Dr. MacDonald’s team’s proposal was chosen for the 2024 Hill Prize in Physical Sciences for its potential to create a new energy storage device called the quantum supercapacitor—a new, low-carbon way to store energy. If the device is successful, the team’s work would create a new energy storage technology “with longer lifetime and faster charging speeds,” TAMEST said. Dr. MacDonald and his team will use the prize funding to advance their ongoing research and “probe the performance limits of quantum supercapacitors.”
TECHNOLOGY: Hermann Lebit, Ph.D.
Founder and Principal of Alma Energy
Dr. Lebit’s team’s proposal was chosen for the 2024 Hill Prize in Technology for developing clean, emission-free direct lithium extraction using geothermal energy. Partnering with researchers at the University of Texas at El Paso, his team used resources within Texas to extract lithium (which is used in car batteries), hydrogen (used in the petrochemical industry) and fresh water—all while sequestering carbon during each process. His team will utilize prize funding to advance the technology “to field testing, secure pilot project sites, and complete water sampling procedures.”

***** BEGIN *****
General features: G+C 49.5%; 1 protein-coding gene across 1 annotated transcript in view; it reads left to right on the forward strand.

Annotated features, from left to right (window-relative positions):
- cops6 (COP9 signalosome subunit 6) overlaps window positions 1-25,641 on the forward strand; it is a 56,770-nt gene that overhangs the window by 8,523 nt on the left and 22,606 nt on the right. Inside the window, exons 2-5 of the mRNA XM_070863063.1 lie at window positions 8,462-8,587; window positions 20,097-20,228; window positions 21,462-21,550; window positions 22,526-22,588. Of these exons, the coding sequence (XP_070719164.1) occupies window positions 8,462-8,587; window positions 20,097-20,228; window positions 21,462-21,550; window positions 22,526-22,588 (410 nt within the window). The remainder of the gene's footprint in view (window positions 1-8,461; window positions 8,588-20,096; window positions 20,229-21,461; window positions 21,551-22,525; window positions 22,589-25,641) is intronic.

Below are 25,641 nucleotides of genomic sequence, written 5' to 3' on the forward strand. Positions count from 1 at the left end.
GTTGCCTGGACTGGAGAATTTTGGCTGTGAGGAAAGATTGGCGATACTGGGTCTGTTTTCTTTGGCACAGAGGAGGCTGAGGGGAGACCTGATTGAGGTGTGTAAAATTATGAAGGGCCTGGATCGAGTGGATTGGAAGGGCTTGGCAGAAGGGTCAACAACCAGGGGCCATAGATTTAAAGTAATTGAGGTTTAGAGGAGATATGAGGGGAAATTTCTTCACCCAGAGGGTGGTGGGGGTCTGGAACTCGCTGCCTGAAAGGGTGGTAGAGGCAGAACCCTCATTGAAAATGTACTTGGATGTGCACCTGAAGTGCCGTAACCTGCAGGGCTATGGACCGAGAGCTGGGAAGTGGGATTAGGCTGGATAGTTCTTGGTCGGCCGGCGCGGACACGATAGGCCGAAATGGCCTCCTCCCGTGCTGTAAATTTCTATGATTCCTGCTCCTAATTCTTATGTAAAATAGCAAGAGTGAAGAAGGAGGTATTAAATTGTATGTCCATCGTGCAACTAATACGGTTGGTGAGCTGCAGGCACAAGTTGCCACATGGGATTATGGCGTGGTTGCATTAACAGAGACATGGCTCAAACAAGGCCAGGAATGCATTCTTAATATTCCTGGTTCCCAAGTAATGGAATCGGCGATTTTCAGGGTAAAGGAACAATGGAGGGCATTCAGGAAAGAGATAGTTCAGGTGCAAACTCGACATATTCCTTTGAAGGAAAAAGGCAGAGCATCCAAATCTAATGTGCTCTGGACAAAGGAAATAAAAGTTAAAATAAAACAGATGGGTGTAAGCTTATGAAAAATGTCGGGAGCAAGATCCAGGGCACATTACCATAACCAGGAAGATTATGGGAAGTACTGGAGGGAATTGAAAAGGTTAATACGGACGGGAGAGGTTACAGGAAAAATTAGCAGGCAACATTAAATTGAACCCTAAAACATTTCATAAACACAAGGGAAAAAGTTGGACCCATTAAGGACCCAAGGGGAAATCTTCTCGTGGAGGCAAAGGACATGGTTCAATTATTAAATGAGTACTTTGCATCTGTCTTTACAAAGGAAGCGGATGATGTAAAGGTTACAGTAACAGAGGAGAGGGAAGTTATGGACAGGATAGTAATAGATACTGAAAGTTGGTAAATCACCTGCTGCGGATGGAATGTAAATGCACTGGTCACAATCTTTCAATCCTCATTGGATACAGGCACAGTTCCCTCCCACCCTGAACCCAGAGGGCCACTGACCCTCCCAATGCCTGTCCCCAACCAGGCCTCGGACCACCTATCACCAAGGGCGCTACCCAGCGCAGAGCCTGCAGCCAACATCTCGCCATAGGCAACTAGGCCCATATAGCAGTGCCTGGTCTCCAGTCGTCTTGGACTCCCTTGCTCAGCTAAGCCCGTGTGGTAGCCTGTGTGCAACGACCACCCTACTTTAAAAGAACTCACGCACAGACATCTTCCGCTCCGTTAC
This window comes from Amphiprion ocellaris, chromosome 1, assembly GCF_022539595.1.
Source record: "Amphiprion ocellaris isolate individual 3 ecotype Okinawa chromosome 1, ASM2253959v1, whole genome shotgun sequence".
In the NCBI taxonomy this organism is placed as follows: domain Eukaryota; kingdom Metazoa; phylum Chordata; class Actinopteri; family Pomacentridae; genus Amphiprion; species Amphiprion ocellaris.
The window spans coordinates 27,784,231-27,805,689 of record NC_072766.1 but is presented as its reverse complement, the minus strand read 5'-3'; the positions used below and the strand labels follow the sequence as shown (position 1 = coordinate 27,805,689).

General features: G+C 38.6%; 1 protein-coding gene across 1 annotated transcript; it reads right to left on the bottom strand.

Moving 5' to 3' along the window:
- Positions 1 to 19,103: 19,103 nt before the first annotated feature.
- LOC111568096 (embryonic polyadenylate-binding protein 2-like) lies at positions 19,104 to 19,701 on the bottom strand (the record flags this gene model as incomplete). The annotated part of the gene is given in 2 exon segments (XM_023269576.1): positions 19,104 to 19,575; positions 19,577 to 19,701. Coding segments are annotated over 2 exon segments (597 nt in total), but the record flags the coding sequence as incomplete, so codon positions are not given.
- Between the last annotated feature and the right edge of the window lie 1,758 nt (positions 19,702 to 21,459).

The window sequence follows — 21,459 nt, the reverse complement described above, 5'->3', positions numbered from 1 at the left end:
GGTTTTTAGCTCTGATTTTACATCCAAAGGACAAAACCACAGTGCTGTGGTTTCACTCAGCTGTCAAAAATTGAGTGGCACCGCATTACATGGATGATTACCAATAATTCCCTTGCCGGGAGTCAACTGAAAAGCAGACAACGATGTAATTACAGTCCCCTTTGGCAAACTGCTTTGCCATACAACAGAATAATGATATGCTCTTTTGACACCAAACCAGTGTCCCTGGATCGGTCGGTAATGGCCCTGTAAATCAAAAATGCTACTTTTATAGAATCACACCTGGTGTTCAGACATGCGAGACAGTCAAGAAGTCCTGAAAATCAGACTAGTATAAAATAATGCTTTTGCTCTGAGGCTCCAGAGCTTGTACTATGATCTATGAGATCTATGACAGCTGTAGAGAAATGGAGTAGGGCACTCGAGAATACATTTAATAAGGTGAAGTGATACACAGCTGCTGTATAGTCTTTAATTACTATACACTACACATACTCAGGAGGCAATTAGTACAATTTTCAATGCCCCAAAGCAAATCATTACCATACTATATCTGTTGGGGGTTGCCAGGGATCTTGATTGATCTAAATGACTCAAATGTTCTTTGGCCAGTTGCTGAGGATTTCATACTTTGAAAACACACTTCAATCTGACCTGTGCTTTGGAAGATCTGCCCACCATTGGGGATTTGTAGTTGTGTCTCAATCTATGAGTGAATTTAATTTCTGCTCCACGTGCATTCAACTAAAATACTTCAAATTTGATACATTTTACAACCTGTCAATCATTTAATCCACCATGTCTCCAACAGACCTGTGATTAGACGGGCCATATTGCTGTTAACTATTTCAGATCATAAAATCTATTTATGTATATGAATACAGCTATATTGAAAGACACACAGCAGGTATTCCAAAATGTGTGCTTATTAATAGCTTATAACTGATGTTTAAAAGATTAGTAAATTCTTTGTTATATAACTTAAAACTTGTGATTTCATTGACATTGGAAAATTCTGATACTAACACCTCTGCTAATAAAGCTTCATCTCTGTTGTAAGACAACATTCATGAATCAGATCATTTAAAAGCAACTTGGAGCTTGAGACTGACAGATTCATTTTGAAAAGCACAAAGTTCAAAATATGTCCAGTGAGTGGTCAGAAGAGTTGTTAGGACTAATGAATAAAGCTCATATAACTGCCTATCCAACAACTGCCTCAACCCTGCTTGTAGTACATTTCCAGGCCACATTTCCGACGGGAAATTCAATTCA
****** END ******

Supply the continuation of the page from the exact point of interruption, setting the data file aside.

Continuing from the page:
Watching the winners ‘change the world’
TAMEST President Brendan Lee, M.D., Ph.D., of the Baylor College of Medicine, said his organization is thrilled to support this year’s winners “as we watch them change the world.”
“These prizes will accelerate their groundbreaking contributions and put them in a stronger position to receive more research funding in large-scale grants and collaborations,” Lee added in a statement. “We’re proud to advance these exceptional innovators and ideas and highlight the most exciting research in the state thanks to the vision and support of Lyda Hill.”